Updated: Dec 3, 2020
Question: Is one-on-one counseling with the opposite sex when single and/or when married wise? Is a close friendship with the opposite sex healthy for your marriage?
Answer: The counseling relationship or psychological follow-up, places two people in a professional or pastoral relationship, which will bring them closer to each other during work sessions.
During these meetings the caregiver, whether it is a therapist or a pastor, whether a man or a woman, will have to bring the patient to open up emotionally, to be vulnerable, in order to deliver personal information which allows the discovery of the roots of the problem. During such exchanges, many transfers can be made from the patient to the caregiver, and also sometimes (although this is rarer) in the opposite direction. Normally, a professional should be able to prevent these emotional transfers, due to all kinds of psychological imbalances, from taking place.
Taking a preventative stance, Rachel and I do not recommend therapeutic treatment between two people of different sexes, whether they are married or not. Not that we believe that it is not possible for a caregiver to be able to help a person of the opposite sex, but we believe, on the one hand, that therapy performed by a professional of the same sex will be more likely to be better received. The ability to build confidence and understand the psychological mechanisms of the patient is greater when there are not gender limitations, and the risks of emotional transfers from the patient to the therapist is also hindered.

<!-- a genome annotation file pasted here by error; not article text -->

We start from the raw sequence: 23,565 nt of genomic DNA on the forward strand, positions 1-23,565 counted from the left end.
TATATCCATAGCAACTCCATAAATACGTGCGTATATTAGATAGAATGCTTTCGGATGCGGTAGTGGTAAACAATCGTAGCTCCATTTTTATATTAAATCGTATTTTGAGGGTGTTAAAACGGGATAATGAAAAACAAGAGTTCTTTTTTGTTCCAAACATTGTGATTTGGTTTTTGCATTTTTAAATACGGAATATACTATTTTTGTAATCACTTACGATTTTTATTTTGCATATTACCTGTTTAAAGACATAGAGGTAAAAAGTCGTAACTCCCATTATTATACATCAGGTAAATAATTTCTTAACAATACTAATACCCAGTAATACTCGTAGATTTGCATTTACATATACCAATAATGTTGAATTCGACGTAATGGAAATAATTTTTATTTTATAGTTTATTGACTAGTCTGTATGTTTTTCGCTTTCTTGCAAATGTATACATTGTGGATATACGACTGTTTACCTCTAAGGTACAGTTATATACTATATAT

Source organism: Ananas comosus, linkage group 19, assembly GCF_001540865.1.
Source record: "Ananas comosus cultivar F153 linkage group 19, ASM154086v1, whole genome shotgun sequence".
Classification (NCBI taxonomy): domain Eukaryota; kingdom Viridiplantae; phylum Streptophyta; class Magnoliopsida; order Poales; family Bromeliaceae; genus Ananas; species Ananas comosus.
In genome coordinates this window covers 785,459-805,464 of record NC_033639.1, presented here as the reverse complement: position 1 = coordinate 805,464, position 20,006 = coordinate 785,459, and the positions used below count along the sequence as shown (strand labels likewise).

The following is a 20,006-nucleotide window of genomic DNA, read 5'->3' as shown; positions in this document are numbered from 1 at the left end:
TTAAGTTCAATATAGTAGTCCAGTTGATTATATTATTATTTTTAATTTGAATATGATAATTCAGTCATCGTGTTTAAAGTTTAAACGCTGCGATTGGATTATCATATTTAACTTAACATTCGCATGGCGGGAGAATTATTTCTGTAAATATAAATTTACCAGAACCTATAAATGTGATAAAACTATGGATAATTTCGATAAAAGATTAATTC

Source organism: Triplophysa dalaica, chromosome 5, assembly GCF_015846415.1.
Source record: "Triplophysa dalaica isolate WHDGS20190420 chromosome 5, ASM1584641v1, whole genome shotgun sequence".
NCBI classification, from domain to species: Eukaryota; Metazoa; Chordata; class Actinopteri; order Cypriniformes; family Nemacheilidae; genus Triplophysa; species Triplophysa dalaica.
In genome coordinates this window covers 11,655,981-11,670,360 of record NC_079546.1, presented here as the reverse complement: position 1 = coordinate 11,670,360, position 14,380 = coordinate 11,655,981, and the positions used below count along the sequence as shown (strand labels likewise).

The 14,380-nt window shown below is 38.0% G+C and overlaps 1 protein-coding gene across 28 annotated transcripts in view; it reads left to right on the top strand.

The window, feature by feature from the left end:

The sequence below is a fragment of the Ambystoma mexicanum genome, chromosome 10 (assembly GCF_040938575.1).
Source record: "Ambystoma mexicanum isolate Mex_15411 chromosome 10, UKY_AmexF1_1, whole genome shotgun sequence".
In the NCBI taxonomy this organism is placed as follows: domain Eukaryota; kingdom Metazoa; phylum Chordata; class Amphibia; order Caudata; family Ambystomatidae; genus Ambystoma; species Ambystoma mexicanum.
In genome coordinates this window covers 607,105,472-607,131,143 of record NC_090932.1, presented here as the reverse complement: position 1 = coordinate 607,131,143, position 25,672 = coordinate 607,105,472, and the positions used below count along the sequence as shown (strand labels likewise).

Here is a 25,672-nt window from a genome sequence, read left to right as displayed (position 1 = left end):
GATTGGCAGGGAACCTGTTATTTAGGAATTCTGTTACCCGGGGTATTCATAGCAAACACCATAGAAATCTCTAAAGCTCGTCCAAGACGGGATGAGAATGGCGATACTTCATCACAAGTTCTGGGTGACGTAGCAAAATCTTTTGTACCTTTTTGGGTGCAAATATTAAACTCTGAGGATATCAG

For the same reasons and because of the natural mechanism of building friendship, we believe, once married, that it is not possible, nor desirable, to have a best friend who is of the opposite sex. First of all, the role of best friend naturally falls to the spouse. Secondly, placing a person of the opposite sex in this position can quite naturally create favorable conditions so that the friendship evolves over time toward a romantic relationship and, therefore, toward a risk of emotional and/or physical adultery.
It is, therefore, preferable to prevent rather than being put in the position of having to cure a completely preventable circumstance.